he U.S. is stepping up the pressure on Moammar Gadhafi. American diplomats held face-to-face talks with the embattled Libyan leader's representatives in Tunisia over the weekend, and demanded that he step down. The U.S. and more than 30 other nations also agreed at a meeting in Istanbul to officially recognize rebel leaders as Libya's legitimate governing authority. Is this move a nail in Gadhafi's coffin, or is it mostly a symbolic gesture?
This gives the rebels a very real boost: Recognizing the Libyan opposition as the country's legitimate governing authority is far more than symbolic, says Wolf Blitzer at CNN. Now the Obama administration can let the rebels have the $33 billion in frozen Libyan assets in the United States. "They will no doubt begin using some of those funds to purchase badly needed weapons and spare parts to fight Gadhafi's forces."
"Should the Libyans pay for their liberation?"
Recognizing the opposition is no quick fix: Bestowing the stamp of international legitimacy on the transitional leadership in Benghazi was definitely the right thing to do, says James Traub at Foreign Policy, but it's not going to magically trigger a speedy rebel victory. The growth in the rebels' "military ability has been frustratingly slow," and "their own leaders concede that they're not remotely ready for a direct assault on Tripoli." If we want them to win, we have to commit for the long haul.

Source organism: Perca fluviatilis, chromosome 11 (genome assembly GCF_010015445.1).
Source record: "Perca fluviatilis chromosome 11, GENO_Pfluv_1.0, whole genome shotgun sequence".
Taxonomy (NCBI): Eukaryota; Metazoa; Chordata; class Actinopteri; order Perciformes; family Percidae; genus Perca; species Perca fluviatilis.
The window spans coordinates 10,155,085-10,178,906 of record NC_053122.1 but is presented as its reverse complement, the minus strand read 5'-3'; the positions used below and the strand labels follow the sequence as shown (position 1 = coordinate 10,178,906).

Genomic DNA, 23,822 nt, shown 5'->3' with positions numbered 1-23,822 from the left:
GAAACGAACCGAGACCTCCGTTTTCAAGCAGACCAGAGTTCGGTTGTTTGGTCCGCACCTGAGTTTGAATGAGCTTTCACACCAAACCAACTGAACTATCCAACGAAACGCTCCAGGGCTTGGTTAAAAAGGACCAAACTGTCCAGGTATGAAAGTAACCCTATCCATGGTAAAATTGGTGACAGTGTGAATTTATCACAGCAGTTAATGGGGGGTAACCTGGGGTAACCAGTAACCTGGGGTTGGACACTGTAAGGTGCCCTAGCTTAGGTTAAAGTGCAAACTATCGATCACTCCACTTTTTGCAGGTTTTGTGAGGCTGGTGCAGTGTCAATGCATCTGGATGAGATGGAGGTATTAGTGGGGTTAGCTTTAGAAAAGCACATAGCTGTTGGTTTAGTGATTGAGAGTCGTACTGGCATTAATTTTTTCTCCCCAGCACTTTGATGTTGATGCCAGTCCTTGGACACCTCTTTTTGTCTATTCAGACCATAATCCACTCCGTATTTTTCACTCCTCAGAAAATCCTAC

"A just war, and an unfinished one"
We should have done this months ago: This may or may not help the rebels, says Mark Thompson at TIME, but it certainly helps us. We held back awaiting assurances that the Transitional National Council's "various factions will play nice together and make Libya safe for democracy." But this new development creates "a perfect war, as far as the Obama Administration is concerned: We're neither leading it nor paying for it."
"Swapping one war for another"
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